“In all serious, we don’t know. We’re all taking a huge leap of faith right now trying to do this budget with all unknowns out there,” said Council President Paul Vadenais.

In the end, councilors voted to keep the town’s increase to the School Department at 2.2 percent, the amount originally proposed by Ezovski and the Budget Committee.

Councilors also debated paying for trash pickup at the High Rocks Condominiums, an issue that started before the Planning Board last fall. Earlier this year, Michael Debroisse, a member of the condo sub-association board, approached the council about expanding trash pickup to the complex’s 128 units.

Councilors Paul Zwolenski and Douglas Osier Jr. voted in favor of setting aside $21,000 for the trash service, but were outvoted by three other council members. Councilor Teresa Bartomioli said she might have considered it during another year, but the budget costs in the current year were too high.

The budget also included a $15,000 increase in the administrator’s annual salary, a change councilors approved in May.

Even with the $940,000 contingency fund, Ezovski warned, the cuts would not be enough to make up for the loss if the state cuts education funding by 25 percent. Other towns, he said, have begun instituting furloughs or deferring pay increases, options North Smithfield may have to consider.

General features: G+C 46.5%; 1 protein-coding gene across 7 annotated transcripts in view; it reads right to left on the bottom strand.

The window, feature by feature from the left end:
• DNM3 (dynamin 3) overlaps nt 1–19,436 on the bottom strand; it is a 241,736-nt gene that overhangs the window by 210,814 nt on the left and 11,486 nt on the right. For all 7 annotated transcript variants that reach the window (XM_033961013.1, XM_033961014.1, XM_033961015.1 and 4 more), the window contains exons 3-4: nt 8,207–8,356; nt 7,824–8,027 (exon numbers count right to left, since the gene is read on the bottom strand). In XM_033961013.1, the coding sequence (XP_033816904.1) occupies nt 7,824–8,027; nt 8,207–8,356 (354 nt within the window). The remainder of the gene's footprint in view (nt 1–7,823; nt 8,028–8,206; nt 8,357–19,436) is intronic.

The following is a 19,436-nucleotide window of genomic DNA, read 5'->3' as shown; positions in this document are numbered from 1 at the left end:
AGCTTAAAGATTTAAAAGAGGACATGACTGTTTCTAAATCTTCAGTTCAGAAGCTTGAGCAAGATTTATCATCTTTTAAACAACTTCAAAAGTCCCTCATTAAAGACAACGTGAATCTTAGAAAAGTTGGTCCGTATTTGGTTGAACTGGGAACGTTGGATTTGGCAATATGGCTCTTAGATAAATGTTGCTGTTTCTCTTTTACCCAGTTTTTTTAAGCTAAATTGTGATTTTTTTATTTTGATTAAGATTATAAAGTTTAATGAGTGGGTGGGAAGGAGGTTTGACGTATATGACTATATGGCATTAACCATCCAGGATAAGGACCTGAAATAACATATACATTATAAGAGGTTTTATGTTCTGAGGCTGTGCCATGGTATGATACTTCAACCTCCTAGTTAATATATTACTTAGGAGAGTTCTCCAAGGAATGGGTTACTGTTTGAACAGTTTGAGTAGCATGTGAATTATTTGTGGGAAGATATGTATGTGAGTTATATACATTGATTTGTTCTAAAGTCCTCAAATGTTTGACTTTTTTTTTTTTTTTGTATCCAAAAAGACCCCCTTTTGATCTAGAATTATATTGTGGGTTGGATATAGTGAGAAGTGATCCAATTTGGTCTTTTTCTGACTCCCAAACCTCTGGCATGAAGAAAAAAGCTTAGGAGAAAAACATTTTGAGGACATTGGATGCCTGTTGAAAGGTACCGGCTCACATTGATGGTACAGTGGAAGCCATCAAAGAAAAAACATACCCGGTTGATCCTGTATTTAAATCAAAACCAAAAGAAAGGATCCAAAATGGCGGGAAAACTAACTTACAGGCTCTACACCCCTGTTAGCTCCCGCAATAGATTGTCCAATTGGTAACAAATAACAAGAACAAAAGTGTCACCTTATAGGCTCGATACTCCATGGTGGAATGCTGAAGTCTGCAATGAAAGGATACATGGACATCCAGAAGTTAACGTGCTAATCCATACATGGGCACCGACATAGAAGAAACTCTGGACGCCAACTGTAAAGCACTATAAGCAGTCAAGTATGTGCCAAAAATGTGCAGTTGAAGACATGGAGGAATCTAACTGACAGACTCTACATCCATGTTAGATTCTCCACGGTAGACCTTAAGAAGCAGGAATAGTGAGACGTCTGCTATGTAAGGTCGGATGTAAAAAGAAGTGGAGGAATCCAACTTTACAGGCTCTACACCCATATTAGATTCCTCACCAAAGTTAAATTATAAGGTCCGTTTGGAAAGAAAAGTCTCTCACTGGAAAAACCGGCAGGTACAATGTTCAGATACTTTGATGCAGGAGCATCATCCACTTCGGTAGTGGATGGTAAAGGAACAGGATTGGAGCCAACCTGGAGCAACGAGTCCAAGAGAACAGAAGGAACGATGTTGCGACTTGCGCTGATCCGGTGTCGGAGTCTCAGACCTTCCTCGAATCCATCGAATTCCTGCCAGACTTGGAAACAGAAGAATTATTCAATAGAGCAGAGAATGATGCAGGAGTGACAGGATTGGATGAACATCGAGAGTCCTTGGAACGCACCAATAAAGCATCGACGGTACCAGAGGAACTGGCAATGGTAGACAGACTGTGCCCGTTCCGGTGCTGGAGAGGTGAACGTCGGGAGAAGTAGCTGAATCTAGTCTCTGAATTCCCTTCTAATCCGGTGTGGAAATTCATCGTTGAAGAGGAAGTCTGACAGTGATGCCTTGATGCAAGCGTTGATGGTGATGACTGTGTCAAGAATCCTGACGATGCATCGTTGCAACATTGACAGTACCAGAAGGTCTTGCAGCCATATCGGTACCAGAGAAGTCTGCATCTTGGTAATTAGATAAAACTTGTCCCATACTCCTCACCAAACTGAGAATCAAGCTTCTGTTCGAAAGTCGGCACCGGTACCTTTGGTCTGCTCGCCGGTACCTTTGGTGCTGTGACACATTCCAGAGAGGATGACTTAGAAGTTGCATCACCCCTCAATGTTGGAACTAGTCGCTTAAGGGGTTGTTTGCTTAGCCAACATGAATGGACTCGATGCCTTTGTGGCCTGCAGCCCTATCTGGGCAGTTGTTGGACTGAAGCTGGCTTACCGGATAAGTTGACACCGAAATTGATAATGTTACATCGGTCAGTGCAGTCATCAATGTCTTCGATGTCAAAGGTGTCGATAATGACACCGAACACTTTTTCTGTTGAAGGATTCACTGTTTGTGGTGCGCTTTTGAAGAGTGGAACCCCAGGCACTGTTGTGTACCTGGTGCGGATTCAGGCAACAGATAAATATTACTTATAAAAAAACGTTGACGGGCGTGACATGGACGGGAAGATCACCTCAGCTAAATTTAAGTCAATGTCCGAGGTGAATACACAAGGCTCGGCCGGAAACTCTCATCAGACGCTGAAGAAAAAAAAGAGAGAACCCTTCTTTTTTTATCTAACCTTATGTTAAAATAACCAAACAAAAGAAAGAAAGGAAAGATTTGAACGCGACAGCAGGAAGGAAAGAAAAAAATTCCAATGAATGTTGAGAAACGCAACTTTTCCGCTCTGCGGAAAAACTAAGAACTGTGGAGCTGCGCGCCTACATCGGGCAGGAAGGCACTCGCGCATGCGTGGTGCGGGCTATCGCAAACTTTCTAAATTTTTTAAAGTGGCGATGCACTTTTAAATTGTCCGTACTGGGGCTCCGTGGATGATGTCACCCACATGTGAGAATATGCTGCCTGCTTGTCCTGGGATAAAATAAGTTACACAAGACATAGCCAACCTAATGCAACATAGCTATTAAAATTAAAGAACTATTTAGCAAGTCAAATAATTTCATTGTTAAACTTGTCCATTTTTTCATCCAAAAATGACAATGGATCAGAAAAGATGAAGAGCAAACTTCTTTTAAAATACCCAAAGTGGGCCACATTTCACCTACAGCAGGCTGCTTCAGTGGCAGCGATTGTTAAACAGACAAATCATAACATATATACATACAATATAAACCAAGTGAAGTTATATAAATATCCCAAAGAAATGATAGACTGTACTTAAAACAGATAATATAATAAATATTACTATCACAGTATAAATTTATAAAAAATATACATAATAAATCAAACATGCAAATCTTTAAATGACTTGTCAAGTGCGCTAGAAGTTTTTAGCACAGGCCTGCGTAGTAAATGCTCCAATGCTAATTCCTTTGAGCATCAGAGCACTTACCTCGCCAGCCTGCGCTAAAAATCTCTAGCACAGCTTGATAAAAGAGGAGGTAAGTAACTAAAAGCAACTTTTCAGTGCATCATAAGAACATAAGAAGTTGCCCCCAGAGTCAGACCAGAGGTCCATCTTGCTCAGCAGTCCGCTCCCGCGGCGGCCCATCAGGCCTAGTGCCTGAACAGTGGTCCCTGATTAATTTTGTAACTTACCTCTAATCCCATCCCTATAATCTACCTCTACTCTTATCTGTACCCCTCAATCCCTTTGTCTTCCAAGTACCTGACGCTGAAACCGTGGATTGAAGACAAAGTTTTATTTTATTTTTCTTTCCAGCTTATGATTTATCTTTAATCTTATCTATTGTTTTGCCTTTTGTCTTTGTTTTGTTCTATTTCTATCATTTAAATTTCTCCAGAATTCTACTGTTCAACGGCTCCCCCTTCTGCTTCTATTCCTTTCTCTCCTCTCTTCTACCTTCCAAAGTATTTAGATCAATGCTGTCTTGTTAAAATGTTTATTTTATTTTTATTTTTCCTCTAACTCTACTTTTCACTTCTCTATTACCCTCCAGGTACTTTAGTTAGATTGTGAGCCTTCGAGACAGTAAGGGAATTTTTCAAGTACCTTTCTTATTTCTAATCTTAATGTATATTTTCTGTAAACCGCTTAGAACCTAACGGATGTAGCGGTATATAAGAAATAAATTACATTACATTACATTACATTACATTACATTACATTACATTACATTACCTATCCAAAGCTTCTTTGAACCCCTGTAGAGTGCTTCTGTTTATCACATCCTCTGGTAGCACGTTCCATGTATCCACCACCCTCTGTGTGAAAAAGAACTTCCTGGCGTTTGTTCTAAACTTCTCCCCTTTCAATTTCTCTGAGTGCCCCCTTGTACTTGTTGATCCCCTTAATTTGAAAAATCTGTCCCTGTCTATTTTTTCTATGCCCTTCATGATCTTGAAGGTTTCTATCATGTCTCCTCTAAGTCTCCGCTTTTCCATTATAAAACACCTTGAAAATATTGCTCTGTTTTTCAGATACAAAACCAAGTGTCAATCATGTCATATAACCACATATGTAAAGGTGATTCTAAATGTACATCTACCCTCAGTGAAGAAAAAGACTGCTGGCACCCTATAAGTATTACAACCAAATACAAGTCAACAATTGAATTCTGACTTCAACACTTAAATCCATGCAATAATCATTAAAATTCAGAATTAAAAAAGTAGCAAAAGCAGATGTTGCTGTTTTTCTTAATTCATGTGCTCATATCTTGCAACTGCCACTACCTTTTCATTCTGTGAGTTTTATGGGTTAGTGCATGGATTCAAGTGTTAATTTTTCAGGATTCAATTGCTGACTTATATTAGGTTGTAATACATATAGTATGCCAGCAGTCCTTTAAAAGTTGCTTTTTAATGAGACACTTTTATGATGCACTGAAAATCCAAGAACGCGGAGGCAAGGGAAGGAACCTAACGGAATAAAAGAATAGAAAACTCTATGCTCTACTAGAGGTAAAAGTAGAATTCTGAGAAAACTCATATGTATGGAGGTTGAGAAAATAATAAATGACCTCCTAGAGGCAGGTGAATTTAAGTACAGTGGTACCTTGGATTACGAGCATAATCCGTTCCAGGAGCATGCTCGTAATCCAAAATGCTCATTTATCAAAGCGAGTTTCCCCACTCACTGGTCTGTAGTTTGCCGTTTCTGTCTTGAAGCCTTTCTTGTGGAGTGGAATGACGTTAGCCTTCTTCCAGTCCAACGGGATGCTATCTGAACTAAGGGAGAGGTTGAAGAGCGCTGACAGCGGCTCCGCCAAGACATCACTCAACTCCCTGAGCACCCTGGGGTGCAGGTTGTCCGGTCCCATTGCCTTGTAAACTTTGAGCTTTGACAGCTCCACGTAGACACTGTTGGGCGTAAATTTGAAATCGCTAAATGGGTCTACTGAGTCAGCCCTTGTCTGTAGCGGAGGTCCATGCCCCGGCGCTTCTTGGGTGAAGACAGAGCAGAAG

The final $46.7 million budget amounted to an increase of 3.69 percent over the current year’s tax levy. Rather than send out the tax bills immediately, Ezovski said he plans to delay the bills in case the council needs to redo the budget in the weeks ahead.

“Because of all the unknowns that we still have, there could be an advantage to giving the council another shot at this in late July and early August,” he said.

Comments

Wow call me dumb by rather than lower the tax rate let’s place the over budget of funds in a contingency for the administrator to spend anyway he pleases. But not lower the tax rate when taxpayers would get a 2.6% increase. Not lower the rate but taxes are going up. Is this some sort of new public school math. We should flatline the tax rate and tighten the expense budget. The school department has at least a million in a fat budget that easily can be trimmed. We also could have flat lined the budget if we did not give excessive raises to the already over paid unions. The current council and administrator need to go. My wallet matters.

Plexiglas dividers and masks seem to be sufficient protection for every business in the state, why is it not enough to open town offices? Is there some special reason our Town Hall employees can't work with the same protections as every other business in town? Unlock the doors and get back to work! If it is good enough for the private sector, it is good enough for the employees our taxes are paying for. I'm tired of phone tag, being futily transferred to another person and voice mail.